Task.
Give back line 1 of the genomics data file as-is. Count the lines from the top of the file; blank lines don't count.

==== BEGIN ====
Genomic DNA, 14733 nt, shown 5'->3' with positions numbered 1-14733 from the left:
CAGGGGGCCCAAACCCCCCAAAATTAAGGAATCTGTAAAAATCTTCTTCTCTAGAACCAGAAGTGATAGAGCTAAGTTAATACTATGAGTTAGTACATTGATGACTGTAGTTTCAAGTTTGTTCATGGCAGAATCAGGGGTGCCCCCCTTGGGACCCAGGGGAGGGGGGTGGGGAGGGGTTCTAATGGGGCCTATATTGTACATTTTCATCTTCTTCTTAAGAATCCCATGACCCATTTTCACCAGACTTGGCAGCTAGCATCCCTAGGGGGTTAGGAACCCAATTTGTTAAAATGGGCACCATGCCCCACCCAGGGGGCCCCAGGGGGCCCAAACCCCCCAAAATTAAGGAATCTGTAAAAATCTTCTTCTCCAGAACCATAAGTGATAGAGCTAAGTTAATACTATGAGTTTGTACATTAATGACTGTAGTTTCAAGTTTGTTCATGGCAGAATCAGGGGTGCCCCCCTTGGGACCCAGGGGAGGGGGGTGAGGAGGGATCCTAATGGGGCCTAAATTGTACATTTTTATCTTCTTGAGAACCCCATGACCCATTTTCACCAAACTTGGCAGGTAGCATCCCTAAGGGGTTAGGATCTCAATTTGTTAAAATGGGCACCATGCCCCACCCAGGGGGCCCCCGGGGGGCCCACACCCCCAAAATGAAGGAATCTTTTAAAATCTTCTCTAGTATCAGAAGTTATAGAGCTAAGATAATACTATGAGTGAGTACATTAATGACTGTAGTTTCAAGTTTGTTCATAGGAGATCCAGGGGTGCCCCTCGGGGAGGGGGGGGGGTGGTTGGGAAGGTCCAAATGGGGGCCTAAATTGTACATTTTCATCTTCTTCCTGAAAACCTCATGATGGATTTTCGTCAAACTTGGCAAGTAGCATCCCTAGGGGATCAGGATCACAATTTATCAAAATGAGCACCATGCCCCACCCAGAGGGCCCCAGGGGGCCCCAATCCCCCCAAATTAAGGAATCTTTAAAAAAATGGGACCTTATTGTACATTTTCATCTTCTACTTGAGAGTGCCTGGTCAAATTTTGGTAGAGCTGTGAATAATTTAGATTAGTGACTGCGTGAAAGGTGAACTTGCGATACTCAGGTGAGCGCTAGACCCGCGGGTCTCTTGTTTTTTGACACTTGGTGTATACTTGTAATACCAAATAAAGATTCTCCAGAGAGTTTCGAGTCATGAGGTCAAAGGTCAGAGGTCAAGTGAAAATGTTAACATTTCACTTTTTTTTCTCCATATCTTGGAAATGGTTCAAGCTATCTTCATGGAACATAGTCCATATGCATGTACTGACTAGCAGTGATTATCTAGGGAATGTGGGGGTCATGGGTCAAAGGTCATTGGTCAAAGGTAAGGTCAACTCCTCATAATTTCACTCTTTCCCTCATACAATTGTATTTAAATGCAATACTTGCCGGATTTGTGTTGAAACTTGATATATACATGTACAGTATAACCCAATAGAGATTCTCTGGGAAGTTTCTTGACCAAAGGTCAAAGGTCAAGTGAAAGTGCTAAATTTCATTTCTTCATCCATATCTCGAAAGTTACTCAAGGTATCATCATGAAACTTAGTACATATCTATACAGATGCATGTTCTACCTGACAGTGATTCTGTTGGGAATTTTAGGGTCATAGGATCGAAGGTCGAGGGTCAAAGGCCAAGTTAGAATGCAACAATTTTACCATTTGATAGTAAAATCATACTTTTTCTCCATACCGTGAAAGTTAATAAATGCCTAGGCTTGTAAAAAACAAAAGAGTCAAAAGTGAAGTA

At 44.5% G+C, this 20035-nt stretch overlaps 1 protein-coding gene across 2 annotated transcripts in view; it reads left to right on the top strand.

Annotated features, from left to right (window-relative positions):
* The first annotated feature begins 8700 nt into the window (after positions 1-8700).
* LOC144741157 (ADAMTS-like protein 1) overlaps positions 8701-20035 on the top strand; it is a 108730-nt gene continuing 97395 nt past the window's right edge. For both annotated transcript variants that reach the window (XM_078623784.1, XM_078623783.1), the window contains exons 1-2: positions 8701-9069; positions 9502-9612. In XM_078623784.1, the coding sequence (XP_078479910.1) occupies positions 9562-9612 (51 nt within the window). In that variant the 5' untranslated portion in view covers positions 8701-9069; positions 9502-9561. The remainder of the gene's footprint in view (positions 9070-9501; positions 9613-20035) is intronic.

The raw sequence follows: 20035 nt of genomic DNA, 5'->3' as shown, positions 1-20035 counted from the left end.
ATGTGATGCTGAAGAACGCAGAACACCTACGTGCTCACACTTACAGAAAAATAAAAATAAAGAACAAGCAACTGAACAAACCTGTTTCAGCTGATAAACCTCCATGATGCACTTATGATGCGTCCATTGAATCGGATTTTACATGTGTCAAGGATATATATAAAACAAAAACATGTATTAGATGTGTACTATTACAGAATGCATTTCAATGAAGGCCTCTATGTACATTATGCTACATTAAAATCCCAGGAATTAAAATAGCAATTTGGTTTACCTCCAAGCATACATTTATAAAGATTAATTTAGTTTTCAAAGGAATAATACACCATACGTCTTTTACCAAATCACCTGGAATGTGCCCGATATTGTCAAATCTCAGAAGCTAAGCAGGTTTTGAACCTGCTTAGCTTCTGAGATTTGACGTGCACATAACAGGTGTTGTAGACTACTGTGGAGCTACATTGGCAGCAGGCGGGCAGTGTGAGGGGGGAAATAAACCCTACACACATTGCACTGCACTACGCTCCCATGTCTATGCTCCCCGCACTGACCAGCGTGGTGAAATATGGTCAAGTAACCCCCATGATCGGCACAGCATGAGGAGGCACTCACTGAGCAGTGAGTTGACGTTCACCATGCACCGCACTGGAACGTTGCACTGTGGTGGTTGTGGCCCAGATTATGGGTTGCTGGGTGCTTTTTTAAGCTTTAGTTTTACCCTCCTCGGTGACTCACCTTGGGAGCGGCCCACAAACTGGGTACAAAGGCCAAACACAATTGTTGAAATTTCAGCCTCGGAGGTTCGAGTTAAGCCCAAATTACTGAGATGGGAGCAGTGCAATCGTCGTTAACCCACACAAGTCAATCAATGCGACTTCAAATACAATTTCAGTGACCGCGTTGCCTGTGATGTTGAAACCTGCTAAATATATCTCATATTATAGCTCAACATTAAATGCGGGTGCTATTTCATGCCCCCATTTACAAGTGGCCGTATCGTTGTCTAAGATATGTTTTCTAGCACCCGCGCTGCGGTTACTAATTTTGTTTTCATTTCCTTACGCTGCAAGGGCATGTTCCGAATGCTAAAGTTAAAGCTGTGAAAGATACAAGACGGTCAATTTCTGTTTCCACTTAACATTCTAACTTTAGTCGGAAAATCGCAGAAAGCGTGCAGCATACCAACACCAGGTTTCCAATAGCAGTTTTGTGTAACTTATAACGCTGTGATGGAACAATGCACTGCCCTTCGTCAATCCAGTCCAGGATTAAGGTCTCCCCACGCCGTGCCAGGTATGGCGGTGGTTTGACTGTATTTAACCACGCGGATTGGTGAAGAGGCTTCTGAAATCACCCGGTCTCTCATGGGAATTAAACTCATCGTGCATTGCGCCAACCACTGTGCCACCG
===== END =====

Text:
Genomic DNA, 14733 nt, shown 5'->3' with positions numbered 1-14733 from the left: